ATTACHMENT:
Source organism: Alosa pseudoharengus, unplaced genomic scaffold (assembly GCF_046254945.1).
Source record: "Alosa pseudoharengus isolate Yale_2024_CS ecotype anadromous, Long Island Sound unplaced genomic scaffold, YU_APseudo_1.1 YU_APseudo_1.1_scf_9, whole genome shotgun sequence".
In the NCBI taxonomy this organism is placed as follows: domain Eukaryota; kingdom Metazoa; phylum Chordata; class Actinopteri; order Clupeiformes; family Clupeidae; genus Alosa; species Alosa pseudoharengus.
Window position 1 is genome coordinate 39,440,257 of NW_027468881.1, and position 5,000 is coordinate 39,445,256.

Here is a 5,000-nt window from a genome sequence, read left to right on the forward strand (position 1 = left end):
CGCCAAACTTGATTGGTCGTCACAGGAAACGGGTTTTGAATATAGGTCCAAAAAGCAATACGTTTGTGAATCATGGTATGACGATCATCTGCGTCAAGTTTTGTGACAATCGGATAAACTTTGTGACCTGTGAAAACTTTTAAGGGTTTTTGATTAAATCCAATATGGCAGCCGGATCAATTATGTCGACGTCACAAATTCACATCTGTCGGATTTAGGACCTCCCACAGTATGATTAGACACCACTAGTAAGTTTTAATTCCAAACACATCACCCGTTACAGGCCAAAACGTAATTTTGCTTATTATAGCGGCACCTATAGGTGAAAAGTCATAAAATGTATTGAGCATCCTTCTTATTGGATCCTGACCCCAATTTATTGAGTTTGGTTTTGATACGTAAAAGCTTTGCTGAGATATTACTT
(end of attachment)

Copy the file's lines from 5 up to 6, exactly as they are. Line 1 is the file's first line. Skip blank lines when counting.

Here is a 5,000-nt window from a genome sequence, read left to right on the forward strand (position 1 = left end):
CGCCAAACTTGATTGGTCGTCACAGGAAACGGGTTTTGAATATAGGTCCAAAAAGCAATACGTTTGTGAATCATGGTATGACGATCATCTGCGTCAAGTTTTGTGACAATCGGATAAACTTTGTGACCTGTGAAAACTTTTAAGGGTTTTTGATTAAATCCAATATGGCAGCCGGATCAATTATGTCGACGTCACAAATTCACATCTGTCGGATTTAGGACCTCCCACAGTATGATTAGACACCACTAGTAAGTTTTAATTCCAAACACATCACCCGTTACAGGCCAAAACGTAATTTTGCTTATTATAGCGGCACCTATAGGTGAAAAGTCATAAAATGTATTGAGCATCCTTCTTATTGGATCCTGACCCCAATTTATTGAGTTTGGTTTTGATACGTAAAAGCTTTGCTGAGATATTACTT